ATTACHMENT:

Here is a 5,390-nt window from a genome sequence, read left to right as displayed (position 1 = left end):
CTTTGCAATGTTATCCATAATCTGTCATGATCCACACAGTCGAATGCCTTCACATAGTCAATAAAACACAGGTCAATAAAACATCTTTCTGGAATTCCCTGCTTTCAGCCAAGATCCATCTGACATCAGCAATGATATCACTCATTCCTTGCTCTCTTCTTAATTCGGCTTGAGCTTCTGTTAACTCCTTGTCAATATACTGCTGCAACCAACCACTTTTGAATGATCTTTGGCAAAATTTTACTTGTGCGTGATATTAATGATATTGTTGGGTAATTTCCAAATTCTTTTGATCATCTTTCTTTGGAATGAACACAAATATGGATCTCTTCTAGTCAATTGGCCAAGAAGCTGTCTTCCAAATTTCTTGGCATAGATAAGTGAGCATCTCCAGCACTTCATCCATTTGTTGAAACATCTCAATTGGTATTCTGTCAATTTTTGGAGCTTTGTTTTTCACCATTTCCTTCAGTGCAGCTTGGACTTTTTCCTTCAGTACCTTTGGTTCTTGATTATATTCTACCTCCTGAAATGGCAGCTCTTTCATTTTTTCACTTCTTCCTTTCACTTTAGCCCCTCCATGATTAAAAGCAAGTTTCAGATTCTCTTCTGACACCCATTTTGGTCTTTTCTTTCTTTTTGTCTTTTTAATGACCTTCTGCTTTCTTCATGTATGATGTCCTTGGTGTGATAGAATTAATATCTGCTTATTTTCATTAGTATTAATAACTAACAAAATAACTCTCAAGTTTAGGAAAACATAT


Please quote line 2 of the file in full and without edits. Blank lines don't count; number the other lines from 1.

CTTTGCAATGTTATCCATAATCTGTCATGATCCACACAGTCGAATGCCTTCACATAGTCAATAAAACACAGGTCAATAAAACATCTTTCTGGAATTCCCTGCTTTCAGCCAAGATCCATCTGACATCAGCAATGATATCACTCATTCCTTGCTCTCTTCTTAATTCGGCTTGAGCTTCTGTTAACTCCTTGTCAATATACTGCTGCAACCAACCACTTTTGAATGATCTTTGGCAAAATTTTACTTGTGCGTGATATTAATGATATTGTTGGGTAATTTCCAAATTCTTTTGATCATCTTTCTTTGGAATGAACACAAATATGGATCTCTTCTAGTCAATTGGCCAAGAAGCTGTCTTCCAAATTTCTTGGCATAGATAAGTGAGCATCTCCAGCACTTCATCCATTTGTTGAAACATCTCAATTGGTATTCTGTCAATTTTTGGAGCTTTGTTTTTCACCATTTCCTTCAGTGCAGCTTGGACTTTTTCCTTCAGTACCTTTGGTTCTTGATTATATTCTACCTCCTGAAATGGCAGCTCTTTCATTTTTTCACTTCTTCCTTTCACTTTAGCCCCTCCATGATTAAAAGCAAGTTTCAGATTCTCTTCTGACACCCATTTTGGTCTTTTCTTTCTTTTTGTCTTTTTAATGACCTTCTGCTTTCTTCATGTATGATGTCCTTGGTGTGATAGAATTAATATCTGCTTATTTTCATTAGTATTAATAACTAACAAAATAACTCTCAAGTTTAGGAAAACATAT